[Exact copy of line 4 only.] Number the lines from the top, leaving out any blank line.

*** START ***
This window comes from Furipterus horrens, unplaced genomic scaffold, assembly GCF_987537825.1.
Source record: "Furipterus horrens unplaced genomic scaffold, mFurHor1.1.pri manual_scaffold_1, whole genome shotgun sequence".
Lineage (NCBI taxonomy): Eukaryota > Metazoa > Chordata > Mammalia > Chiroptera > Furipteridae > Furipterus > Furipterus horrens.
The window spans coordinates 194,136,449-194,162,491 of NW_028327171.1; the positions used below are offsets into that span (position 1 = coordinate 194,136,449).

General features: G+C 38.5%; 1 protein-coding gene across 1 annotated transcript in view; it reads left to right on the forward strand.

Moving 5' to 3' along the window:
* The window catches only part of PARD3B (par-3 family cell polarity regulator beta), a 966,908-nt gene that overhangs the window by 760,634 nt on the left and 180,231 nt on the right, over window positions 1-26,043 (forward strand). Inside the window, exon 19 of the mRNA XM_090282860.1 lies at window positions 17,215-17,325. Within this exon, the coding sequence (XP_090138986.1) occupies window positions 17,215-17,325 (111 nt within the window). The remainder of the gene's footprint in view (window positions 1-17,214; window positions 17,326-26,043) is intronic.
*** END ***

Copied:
The window spans coordinates 194,136,449-194,162,491 of NW_028327171.1; the positions used below are offsets into that span (position 1 = coordinate 194,136,449).